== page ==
- In such a versatile industry, new technologies emerge every minute. As an individual professional, it is too hard to decide which technology to bid.
- History told us, only few emerging technologies become realized in the market. Thus you bear greater risk of losing your investment of time and missing other opportunities.
- All emerging technologies are rooted from fundamental knowledge and practice in the industry. With a strong core skill set, it is very easy for to you to jump onto it when you see a technology does start to realize.
Anyway, emerging technologies are hot technologies. Hot technologies come and go so quickly. Today's hottest technology may not even exist next year. On the other hand, a lot of emerging technologies in IT are in fact off the mainstream. For instance, emerging technologies such as Bioinformatics and Semantic Web are hot and promising, but they will only be realized in specific areas. Therefore they could have very little impact to your career.
Established technologies can add real value to your career in the long run. With established market, customer base, and settled competition, established technologies generate consistent workflow, which means more projects, works, and job openings for us. Because established technologies penetrate into larger economy scale, it takes much longer time (in some cases almost forever) to let them vanish when industry shift directions. Therefore you have sufficient buffer time to re-plan your focus.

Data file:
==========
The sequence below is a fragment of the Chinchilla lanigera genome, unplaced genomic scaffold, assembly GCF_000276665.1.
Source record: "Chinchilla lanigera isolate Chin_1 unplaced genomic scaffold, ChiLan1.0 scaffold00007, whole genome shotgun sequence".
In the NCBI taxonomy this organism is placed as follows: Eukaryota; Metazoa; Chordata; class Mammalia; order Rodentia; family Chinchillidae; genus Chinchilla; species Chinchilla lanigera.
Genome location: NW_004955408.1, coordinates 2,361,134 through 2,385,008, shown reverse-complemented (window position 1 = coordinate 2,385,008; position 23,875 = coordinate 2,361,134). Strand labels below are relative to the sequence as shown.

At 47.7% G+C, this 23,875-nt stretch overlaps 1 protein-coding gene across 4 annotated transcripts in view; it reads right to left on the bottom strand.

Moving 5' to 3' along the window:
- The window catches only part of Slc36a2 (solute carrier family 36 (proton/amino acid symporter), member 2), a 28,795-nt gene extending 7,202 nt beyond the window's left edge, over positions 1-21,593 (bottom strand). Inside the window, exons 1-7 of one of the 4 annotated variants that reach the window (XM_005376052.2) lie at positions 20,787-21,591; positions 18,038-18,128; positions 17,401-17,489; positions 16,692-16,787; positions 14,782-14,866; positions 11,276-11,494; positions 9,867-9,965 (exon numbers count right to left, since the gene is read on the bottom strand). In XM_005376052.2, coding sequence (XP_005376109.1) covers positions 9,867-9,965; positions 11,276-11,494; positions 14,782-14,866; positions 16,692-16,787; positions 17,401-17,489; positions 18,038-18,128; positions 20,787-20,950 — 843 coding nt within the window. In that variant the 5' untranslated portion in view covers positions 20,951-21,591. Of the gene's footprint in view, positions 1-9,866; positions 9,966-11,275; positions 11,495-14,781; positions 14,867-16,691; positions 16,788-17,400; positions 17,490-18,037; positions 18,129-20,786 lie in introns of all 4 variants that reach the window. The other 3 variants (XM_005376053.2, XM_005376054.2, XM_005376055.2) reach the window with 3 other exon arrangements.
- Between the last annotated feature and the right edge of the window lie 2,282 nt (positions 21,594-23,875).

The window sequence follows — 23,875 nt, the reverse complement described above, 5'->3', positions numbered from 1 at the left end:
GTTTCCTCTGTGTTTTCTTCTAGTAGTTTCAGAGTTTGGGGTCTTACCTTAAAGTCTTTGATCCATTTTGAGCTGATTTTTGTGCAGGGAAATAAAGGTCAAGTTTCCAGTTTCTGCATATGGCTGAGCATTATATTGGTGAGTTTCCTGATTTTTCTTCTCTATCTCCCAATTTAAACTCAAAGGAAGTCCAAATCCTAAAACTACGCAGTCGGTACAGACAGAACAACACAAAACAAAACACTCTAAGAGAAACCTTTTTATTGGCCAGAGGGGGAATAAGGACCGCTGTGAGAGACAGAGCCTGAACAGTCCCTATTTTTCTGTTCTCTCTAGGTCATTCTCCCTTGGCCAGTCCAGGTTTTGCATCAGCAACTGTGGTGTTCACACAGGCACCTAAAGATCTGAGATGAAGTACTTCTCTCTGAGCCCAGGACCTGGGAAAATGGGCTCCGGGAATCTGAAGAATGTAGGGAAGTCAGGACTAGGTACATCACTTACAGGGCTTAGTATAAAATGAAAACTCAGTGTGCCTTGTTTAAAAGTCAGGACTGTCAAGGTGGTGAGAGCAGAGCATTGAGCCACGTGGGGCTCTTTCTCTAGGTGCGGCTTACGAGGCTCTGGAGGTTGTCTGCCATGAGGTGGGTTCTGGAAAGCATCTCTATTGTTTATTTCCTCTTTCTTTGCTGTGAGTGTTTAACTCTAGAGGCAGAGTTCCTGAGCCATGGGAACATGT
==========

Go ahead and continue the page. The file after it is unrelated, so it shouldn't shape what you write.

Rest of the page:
Here are some examples of established technologies:
- J2EE Technology
- .NET Technology
- Database Server Technology
- E-Business Integration Technology
- Enterprise Software Packages
- XML Web Services
- System Architecture and Framework
- VOIP and IP Telephony
- Enterprise Network Security
- Don't ignore emerging technologies. Keep an eye on what's going on in the industry. Read trade magazines such as eWeek and Computer World to keep yourself updated.
- A big challenge is to identify when an emerging technology gets established in the industry. A quick check-up is to found out if more then two books were published on the technological topic.
Faded technologies are those had lost momentum in the industry. If you built your core skills on faded technologies, it's time to re-focus. It is hard to give up what you are good at, but that's life. You still can survive on the base of faded technologies for a while, and you can even find lucrative niche on faded technologies since there are not many people working on faded technologies. But you must know that faded technologies don't build much value to your career. As you see, people are moving away for a good reason. You should re-focus and move on.
Some of faded technologies include mainframe, DOS, Cobol, Novell network, BAAN ERP, PowerBuilder, Delphi, SilverStream, etc.